I thought it was over, I really did. When CBS took me back I was really grateful. I went to Washington to testify about my problem. Nancy Reagan even took me under her wing.

I’ve drawn from the experience since then at times. In Prison Break, I tried to model the warden after the warden I had in England who had great compassion and wanted to help inmates rehabilitate themselves rather than punish them.

You worked with John Huston twice, in Fat City and The Life and Times of Judge Roy Bean.
I also acted with him in a movie called The Greatest Battle. The movie is just awful, but it had some great moments. I was playing a quasi-good Nazi soldier, Henry Fonda played an American general, and John played an Irish professor. But the director [Umberto Lenzi] was Italian and didn’t speak any English. There’s a scene where we were sitting around a dinner table discussing why Hitler did not shake hands with Jesse Owens. I was worried about my German accent — I didn’t want to do too much — but couldn’t ask the director. So I asked John, since he’d directed me. “He said, ‘Don’t talk to me, I’m only an actor here … and I’m not sure about my accent either.'”

Orson Welles served as narrator in that movie, but you worked with him again in Butterfly, the notorious movie featuring incest between your character and the widely panned Pia Zadora.
I loved the original James M. Cain story — I was always fascinated by Cain. And I got to work with Orson. He still had the extraordinary ability to pinpoint what a scene was about. He was enormous then. He played the judge and he’d arrive on set before anybody else and sit in judge’s robes and then be the last one out. The two of us had dinner at the MGM Grand Hotel and a little old lady came up for his autograph and he said, “Not while I’m eating, dear.” He had two orders of roast beef and baked potato … because he was on a diet. But we talked about Shakespeare and I was in heaven.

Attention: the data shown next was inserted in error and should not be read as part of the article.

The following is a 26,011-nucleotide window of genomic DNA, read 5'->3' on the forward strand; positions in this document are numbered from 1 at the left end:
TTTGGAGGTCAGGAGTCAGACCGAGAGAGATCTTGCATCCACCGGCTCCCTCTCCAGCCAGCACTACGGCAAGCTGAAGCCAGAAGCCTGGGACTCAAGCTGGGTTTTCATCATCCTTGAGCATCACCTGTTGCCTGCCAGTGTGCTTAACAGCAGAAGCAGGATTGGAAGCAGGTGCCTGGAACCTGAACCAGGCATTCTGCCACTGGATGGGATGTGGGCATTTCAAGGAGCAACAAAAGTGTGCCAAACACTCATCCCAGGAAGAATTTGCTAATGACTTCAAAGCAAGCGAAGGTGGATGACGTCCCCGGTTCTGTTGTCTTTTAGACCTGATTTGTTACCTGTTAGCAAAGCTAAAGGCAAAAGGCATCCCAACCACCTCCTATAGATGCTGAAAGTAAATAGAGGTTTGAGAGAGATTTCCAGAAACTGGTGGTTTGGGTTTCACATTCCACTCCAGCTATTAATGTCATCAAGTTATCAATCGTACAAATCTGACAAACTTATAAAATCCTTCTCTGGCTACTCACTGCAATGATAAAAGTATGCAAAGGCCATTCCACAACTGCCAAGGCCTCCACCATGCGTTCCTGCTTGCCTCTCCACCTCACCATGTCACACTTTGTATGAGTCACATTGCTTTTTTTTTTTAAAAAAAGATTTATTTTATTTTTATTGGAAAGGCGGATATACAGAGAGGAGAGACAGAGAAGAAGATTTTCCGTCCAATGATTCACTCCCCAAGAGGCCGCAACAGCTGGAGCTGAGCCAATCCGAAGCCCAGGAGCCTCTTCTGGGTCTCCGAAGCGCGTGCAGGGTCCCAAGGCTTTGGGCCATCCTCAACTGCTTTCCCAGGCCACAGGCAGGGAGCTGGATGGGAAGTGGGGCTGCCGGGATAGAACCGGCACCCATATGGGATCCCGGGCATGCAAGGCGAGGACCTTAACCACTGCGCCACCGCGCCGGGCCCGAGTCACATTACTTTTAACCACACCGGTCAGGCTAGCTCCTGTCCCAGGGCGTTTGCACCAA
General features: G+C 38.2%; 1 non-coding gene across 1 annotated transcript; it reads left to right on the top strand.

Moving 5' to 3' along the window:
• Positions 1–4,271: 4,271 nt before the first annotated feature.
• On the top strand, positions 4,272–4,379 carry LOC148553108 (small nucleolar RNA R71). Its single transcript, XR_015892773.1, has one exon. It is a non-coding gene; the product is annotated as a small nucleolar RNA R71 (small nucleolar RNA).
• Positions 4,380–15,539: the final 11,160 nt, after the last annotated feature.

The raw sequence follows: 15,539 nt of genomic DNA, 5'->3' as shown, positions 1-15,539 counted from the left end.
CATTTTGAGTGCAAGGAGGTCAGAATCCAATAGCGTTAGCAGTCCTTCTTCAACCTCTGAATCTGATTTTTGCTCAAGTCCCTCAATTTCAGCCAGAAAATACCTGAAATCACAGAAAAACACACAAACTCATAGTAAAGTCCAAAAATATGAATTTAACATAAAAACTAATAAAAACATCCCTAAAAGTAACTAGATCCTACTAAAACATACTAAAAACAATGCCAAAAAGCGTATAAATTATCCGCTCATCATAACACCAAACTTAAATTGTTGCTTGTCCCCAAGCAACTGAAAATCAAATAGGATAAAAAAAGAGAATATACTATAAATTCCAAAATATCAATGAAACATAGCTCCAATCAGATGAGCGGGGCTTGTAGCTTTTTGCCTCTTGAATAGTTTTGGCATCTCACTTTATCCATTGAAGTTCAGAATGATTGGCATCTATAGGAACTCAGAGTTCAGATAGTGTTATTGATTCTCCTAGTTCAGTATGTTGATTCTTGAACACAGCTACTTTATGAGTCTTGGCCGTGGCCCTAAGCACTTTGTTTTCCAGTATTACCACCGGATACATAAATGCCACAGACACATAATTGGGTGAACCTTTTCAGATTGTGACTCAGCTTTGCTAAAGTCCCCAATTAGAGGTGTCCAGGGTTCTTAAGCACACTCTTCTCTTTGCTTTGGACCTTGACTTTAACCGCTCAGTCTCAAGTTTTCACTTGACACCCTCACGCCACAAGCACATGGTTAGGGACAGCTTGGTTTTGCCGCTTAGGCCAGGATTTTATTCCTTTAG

You’ve made some other unusual choices. Mountain of the Cannibal God, another Italian-made movie, is remembered — if it is at all — because animals were harmed for the movie. A monitor lizard was gutted on-camera and the director used footage of a monkey being eaten by a python.
Actors make choices for different reasons. I wanted to go to Sri Lanka and I wanted to work with Ursula Andress. I was having a great time, getting to see the world. The most memorable moment came when we were filming this scene where our raft collapses in the river and we swim ashore, Ursula, myself and the guide played by Claudio Cassinelli. A cobra was supposed to come up in the weeds, and Claudio had to grab the snake from behind the head and kill it. It was all very carefully staged with snake handlers showing him what to do. But he was terrified and it took till take 20 or 50 or something till he could get himself to grab the snake. Then the next day we were filming the part leading up to that where we’re swimming to shore and while we’re in the water, a white cobra started climbing on Ursula’s back. Only this time it was for real. The snake was about to kill her. But Claudio just grabbed the snake like he had learned to do the day before and he saved her life. I wish I could have done that.

What’s your favorite movie most people have never seen?
The 9th Configuration
. I played a psychiatrist in an asylum for soldiers. It was written by William Peter Blatty [of The Exorcist fame]. It was very esoteric. I loved the role and the movie.

You’ve done so many others, we could go on and on, from a modern Western like Doc to Children of the Corn 666: Isaac’s Return.
Oh my God. Children of the Corn had one of my better death scenes. I was electrocuted. In Other Desert Cities, my character used to be an actor and I could relate to his line, “Nobody at Warners died like me. It’s one thing I had a knack for.” I have to put together all my death scenes on film. I’ve thought about doing that; I have to get back to it. My best ever was in Class of 1999 when a robot comes up from behind me and puts his hand through me and takes out my heart.

Photo: Theo Wargo/ WireImage